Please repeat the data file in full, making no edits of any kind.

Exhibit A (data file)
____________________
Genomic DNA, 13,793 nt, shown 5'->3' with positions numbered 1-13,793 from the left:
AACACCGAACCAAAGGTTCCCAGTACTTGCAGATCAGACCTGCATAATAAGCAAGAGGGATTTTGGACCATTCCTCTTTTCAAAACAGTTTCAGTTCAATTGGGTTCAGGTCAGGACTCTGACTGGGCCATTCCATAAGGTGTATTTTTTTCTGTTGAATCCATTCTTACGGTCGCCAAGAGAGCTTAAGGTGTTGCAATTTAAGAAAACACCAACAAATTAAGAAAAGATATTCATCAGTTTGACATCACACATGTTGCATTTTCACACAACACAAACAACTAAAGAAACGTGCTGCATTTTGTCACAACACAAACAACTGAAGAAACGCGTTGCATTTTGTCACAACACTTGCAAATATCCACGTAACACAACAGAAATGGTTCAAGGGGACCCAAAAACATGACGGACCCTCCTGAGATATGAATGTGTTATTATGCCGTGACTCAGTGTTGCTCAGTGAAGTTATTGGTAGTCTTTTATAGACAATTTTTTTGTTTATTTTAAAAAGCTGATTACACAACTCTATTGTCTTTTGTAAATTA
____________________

Genomic DNA, 13,793 nt, shown 5'->3' with positions numbered 1-13,793 from the left:
AACACCGAACCAAAGGTTCCCAGTACTTGCAGATCAGACCTGCATAATAAGCAAGAGGGATTTTGGACCATTCCTCTTTTCAAAACAGTTTCAGTTCAATTGGGTTCAGGTCAGGACTCTGACTGGGCCATTCCATAAGGTGTATTTTTTTCTGTTGAATCCATTCTTACGGTCGCCAAGAGAGCTTAAGGTGTTGCAATTTAAGAAAACACCAACAAATTAAGAAAAGATATTCATCAGTTTGACATCACACATGTTGCATTTTCACACAACACAAACAACTAAAGAAACGTGCTGCATTTTGTCACAACACAAACAACTGAAGAAACGCGTTGCATTTTGTCACAACACTTGCAAATATCCACGTAACACAACAGAAATGGTTCAAGGGGACCCAAAAACATGACGGACCCTCCTGAGATATGAATGTGTTATTATGCCGTGACTCAGTGTTGCTCAGTGAAGTTATTGGTAGTCTTTTATAGACAATTTTTTTGTTTATTTTAAAAAGCTGATTACACAACTCTATTGTCTTTTGTAAATTA